SOCIAL MEDIA:
Like us on Facebook: facebook.com/royaloceanracingclub
Twitter: twitter.com/rorcracing or @rorcracing
Instagram: instagram.com/rorcracing or @rorcracing
YouTube – youtube.com/user/RORCRacing
The official Race Hashtag is #rolexfastnetrace

FASTNET RADIO & TV:
Set up to engage race fans with regular updates, Fastnet Radio will be broadcasting on the Cowes Radio frequency 87.7FM on start day, Sunday 6th August and simulcast with Fastnet Radio station operation in Plymouth on 87.9FM.
https://www.rolexfastnetrace.com/Multimedia/87-9-fm-fastnet-radio-2017.html

LIVE STREAMING OF THE START SEQUENCE:

All the coverage will be available for download replays, as well as a podcast of the skippers briefing (Sat 5th August). Fastnet Radio is streamed on www.fastnetradio.uk, www.879fm.uk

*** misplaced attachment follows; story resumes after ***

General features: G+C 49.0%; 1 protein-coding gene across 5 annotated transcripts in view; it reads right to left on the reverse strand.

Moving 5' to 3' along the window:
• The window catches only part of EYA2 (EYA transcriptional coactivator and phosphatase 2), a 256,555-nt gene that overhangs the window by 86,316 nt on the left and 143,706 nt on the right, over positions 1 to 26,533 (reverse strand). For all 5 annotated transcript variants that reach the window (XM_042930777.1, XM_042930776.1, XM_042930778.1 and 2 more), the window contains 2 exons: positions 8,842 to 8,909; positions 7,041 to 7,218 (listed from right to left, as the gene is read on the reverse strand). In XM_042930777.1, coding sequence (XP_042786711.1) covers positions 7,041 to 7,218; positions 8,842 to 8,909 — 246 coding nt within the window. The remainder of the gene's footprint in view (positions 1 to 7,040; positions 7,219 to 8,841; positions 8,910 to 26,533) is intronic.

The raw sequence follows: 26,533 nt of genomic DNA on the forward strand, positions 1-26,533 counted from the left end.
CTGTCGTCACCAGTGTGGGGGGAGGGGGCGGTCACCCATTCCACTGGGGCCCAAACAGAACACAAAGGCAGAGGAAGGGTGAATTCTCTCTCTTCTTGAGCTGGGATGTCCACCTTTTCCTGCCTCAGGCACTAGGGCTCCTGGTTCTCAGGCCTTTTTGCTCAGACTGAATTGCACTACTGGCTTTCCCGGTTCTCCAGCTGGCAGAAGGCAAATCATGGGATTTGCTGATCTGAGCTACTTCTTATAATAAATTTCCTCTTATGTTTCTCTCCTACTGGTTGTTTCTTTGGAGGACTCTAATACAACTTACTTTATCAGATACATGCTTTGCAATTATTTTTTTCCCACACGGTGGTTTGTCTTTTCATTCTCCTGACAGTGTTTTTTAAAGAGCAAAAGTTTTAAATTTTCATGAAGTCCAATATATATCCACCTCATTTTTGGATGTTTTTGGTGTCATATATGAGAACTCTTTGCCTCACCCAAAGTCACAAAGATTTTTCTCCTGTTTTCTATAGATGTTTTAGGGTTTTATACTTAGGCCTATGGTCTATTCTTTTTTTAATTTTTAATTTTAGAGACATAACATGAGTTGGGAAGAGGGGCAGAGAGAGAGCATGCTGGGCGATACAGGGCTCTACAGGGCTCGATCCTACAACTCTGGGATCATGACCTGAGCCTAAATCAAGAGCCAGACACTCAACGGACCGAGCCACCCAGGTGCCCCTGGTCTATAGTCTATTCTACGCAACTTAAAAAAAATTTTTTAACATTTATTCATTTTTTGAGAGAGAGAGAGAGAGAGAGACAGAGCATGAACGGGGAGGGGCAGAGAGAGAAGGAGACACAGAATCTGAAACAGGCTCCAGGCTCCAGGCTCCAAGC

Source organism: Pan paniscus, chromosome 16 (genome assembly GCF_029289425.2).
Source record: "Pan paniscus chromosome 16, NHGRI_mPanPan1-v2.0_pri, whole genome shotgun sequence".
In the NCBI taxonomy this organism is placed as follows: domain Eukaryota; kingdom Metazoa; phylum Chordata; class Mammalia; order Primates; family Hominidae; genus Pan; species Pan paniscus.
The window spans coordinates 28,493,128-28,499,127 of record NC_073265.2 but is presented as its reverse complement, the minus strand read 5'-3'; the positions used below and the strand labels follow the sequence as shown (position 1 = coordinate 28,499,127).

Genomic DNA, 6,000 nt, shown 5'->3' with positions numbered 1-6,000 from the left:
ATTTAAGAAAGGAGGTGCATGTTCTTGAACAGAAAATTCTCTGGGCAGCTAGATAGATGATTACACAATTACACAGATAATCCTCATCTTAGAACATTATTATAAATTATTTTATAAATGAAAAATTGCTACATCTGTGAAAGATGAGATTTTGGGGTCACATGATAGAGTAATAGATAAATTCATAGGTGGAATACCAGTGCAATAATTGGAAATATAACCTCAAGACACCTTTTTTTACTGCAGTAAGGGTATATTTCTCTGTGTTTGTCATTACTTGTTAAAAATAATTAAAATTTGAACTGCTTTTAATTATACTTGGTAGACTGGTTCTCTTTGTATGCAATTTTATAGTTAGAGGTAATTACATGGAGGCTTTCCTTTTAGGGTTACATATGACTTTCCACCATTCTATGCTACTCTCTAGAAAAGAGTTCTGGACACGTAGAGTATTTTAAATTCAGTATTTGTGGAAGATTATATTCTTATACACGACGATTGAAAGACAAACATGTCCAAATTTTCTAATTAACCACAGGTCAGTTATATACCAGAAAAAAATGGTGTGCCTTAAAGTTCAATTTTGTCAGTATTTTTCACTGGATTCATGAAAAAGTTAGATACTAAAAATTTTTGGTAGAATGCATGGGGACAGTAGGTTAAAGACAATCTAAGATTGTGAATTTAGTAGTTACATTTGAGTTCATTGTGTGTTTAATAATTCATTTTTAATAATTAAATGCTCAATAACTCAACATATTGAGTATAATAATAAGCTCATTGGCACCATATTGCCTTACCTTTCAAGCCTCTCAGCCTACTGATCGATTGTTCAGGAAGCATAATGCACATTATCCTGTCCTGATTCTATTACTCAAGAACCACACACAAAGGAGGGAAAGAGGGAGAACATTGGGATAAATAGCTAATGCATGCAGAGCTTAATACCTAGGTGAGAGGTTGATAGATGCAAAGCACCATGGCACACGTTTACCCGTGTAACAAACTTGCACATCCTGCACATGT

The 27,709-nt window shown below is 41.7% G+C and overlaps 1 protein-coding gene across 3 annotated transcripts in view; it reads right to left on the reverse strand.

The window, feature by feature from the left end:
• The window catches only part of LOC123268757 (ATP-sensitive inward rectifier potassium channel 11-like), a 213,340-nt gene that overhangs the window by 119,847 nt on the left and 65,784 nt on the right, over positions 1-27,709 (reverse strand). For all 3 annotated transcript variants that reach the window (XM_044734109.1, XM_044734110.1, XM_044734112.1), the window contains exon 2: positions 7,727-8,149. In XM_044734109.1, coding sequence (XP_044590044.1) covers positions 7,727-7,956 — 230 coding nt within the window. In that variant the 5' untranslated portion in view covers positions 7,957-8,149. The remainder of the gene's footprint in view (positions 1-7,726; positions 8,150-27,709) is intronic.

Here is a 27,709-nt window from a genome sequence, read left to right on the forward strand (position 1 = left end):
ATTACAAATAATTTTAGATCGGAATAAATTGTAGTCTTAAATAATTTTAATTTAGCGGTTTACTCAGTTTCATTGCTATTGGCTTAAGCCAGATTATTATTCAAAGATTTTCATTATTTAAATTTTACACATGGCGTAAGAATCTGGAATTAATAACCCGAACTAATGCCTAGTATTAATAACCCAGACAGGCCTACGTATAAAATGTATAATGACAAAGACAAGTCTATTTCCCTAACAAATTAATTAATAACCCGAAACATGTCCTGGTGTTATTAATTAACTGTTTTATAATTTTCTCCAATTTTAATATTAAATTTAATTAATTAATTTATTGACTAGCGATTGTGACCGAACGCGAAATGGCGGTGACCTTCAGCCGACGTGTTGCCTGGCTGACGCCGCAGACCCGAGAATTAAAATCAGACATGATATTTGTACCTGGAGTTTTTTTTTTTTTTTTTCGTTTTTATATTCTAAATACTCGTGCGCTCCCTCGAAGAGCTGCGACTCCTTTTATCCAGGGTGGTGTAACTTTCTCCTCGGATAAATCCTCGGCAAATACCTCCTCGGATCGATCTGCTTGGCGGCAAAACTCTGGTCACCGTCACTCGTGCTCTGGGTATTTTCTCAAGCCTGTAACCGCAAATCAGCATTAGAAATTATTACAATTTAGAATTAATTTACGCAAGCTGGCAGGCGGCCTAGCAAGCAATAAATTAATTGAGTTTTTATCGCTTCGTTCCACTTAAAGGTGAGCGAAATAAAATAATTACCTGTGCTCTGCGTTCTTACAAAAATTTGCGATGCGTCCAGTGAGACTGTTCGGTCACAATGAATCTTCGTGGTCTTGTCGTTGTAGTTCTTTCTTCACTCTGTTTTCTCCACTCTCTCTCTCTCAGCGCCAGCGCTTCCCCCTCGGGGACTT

and also on https://www.rolexfastnetrace.com

Fastnet TV will match the radio commentary from Fastnet Radio and will cover the entire start sequence live (1100 first start).

It will be streamed online from the official websites:

https://www.rolexfastnetrace.com
www.879fm.uk

RORC Facebook LIVE:
https://www.facebook.com/RoyalOceanRacingClub

RACE TRACKER:
Watch the Rolex Fastnet Race online via the fleet tracker. YB Trackers are fitted to every yacht so you can see each boat’s position along the course. View by class or select your favourites to follow friends and family, check out their boat speed and weather conditions in real time, read the social media feed and see how the live leaderboard is developing at https://www.rolexfastnetrace.com/Tracking/2017-fleet-tracking.html

TIMINGS FOR STARTS:
The race starts from one of yachting’s most famous locations, the Royal Yacht Squadron in Cowes on the Isle of Wight on Sunday 6th August 2017.